4. When it comes to “rules”, I think the question is whether or not we receive a spiritual gift “fully formed”. Are these finished articles that we either have or do not? Or are they more like muscles that need to be trained and stretched? If it’s the former, then the rules are pointless. If it’s the latter, then the rules make sense in order to create an environment in which people can exercise their gift without doing damage to themselves or others. (In that metaphor, I would regard them less as hard and fast rules, and more as guidelines for training)

    5. Additionally, some of those rules exist to provide a framework for the aforementioned “weighing”. In our church we use a simple acronym to encourage people to weigh everything – BART. It’s a sliding scale of importance when it comes to testing anything that is said (up to and including prophecy): is it Biblical (if it’s not then forget the rest of the letters 😉 ), is there Agreement from others (including seeking wise counsel, but also looking for historical agreement within the church), is it Relevant (again, a sliding scale, but generally I believe that God wants to speak into our personal situation), does is Testify in my spirit (the least important, because we can be overly emotive, but at the same time people can experience a “resonance” from God)

    That’s probably enough for this time of morning 🙂 Let the debate continue… (but after coffee)

    Liked by 1 person

  4. Interesting!

    1. “Does it then not follow that there is a type of prophecy that is neither false nor infallible?” I don’t think it follows that just because there were prophecies that were not recorded that this means they were not infallible. There was at least 30 years of apostolic Oral tradition that has not been recorded, that does not mean it was not infallible. Like-wise, John tells us there were many things that Jesus taught and did that was not recorded, (enough to fill the whole world and more, with books) but I doubt you would say that this implies Jesus said fallible things. So, I think point 1 is special pleading.

    2. Paul’s commands to weigh/judge prophecy: “thus indicating that prophecy here is something that is not infallible.” You rightly point out that this could mean the prophecy is false, rather than weeding out what bits are true, and what bits are false. I find this a weak basis for something as important as present day infallible prophecy. If we take everything that the OT and NT says about prophecy, I find it hard to conclude that 1) God intended for a form of prophecy to continue that is not infallible. I just don’t see how that is even remotely helpful.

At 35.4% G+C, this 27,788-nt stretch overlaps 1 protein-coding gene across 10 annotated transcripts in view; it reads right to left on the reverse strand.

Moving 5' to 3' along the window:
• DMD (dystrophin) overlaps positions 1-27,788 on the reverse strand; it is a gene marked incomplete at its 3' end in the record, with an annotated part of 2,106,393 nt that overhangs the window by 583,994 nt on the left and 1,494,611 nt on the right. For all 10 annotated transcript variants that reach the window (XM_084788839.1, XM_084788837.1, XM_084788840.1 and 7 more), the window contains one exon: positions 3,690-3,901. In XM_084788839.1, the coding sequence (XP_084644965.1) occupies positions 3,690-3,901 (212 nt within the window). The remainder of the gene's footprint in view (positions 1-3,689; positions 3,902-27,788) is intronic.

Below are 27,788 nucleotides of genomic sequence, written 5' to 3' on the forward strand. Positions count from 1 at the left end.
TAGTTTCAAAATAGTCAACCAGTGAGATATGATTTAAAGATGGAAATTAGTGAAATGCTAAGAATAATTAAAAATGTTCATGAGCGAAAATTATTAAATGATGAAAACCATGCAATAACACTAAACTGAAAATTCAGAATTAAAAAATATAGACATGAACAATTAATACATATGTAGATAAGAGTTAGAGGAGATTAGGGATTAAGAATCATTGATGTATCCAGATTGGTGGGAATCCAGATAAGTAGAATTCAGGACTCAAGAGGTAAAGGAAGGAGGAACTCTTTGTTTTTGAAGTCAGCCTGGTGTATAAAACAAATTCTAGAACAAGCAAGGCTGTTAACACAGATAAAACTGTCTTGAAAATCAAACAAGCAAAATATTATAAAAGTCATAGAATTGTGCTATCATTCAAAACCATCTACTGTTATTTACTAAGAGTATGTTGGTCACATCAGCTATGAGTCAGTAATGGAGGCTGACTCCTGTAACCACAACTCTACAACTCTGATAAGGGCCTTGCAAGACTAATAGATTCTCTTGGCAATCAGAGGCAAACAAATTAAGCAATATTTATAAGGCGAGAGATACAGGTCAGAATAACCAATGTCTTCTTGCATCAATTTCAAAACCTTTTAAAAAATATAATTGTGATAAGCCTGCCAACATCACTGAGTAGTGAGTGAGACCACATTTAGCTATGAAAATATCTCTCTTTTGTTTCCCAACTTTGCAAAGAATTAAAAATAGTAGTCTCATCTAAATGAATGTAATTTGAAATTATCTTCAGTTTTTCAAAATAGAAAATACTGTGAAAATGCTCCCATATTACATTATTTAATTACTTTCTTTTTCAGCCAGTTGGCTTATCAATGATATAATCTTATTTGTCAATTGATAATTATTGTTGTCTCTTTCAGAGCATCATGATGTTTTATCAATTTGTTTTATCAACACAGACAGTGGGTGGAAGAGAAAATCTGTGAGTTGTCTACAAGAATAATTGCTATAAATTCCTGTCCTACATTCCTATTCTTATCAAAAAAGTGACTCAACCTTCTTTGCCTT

Further, the context of 1 Corinthians is important. It is one of the earliest NT books. These Christians did not have the full apostolic teaching. They did not have the canon. That is very significant. Prophecy, in that context is very different to what is happening today. Prophecy in that context would look like what we have in the NT. That is the kind of quality and content prophecy would contain. None of this, “I see a waterfall”!

    3. — see point two about the context

    4. Why does Paul not give us these kind of guidelines? Pretty big omission.

    5. I actually quite like your BART thing.


  5. 1. So are we saying that there is infallible prophetic utterance outside of Scripture? That seems like dodgy ground to me 😉

    2. And yet Paul clearly says in 1 Corinthians 13:9 that we “know in part and prophesy in part”. He also says in 1 Thessalonians (another early letter, yes) that we should “not treat prophecies with contempt but test them all; hold on to what is good, reject every kind of evil.”

    4. I think you could say that about large parts of Paul’s writing!

    5. Thanks 🙂 It came from a sermon that I preached when I was 18, although I can’t take credit for it – you could argue it was inspired 😉